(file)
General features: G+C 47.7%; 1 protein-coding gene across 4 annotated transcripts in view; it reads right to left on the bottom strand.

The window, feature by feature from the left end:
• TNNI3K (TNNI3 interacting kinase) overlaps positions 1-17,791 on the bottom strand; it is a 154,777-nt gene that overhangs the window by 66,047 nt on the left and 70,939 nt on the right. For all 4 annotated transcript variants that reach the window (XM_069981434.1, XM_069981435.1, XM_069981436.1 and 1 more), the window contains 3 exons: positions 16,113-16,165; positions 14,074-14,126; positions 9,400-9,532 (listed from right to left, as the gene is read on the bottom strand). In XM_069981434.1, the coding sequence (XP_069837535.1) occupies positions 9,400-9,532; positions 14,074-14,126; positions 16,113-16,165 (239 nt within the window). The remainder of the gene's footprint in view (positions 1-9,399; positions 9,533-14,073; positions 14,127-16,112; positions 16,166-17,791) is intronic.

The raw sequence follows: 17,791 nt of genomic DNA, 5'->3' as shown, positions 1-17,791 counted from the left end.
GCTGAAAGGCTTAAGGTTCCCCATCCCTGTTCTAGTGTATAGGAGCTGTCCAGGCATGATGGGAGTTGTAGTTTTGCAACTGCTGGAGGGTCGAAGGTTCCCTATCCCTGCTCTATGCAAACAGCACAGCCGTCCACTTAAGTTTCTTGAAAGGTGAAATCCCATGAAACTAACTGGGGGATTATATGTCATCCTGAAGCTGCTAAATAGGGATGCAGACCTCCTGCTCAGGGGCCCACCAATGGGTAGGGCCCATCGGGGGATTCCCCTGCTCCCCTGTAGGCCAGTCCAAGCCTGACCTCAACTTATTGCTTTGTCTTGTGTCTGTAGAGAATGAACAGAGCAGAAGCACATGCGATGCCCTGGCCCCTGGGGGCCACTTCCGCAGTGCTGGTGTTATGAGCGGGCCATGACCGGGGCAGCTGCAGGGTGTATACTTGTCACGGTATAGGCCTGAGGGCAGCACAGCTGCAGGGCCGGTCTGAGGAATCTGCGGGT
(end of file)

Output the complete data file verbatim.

General features: G+C 47.7%; 1 protein-coding gene across 4 annotated transcripts in view; it reads right to left on the bottom strand.

The window, feature by feature from the left end:
• TNNI3K (TNNI3 interacting kinase) overlaps positions 1-17,791 on the bottom strand; it is a 154,777-nt gene that overhangs the window by 66,047 nt on the left and 70,939 nt on the right. For all 4 annotated transcript variants that reach the window (XM_069981434.1, XM_069981435.1, XM_069981436.1 and 1 more), the window contains 3 exons: positions 16,113-16,165; positions 14,074-14,126; positions 9,400-9,532 (listed from right to left, as the gene is read on the bottom strand). In XM_069981434.1, the coding sequence (XP_069837535.1) occupies positions 9,400-9,532; positions 14,074-14,126; positions 16,113-16,165 (239 nt within the window). The remainder of the gene's footprint in view (positions 1-9,399; positions 9,533-14,073; positions 14,127-16,112; positions 16,166-17,791) is intronic.

The raw sequence follows: 17,791 nt of genomic DNA, 5'->3' as shown, positions 1-17,791 counted from the left end.
GCTGAAAGGCTTAAGGTTCCCCATCCCTGTTCTAGTGTATAGGAGCTGTCCAGGCATGATGGGAGTTGTAGTTTTGCAACTGCTGGAGGGTCGAAGGTTCCCTATCCCTGCTCTATGCAAACAGCACAGCCGTCCACTTAAGTTTCTTGAAAGGTGAAATCCCATGAAACTAACTGGGGGATTATATGTCATCCTGAAGCTGCTAAATAGGGATGCAGACCTCCTGCTCAGGGGCCCACCAATGGGTAGGGCCCATCGGGGGATTCCCCTGCTCCCCTGTAGGCCAGTCCAAGCCTGACCTCAACTTATTGCTTTGTCTTGTGTCTGTAGAGAATGAACAGAGCAGAAGCACATGCGATGCCCTGGCCCCTGGGGGCCACTTCCGCAGTGCTGGTGTTATGAGCGGGCCATGACCGGGGCAGCTGCAGGGTGTATACTTGTCACGGTATAGGCCTGAGGGCAGCACAGCTGCAGGGCCGGTCTGAGGAATCTGCGGGT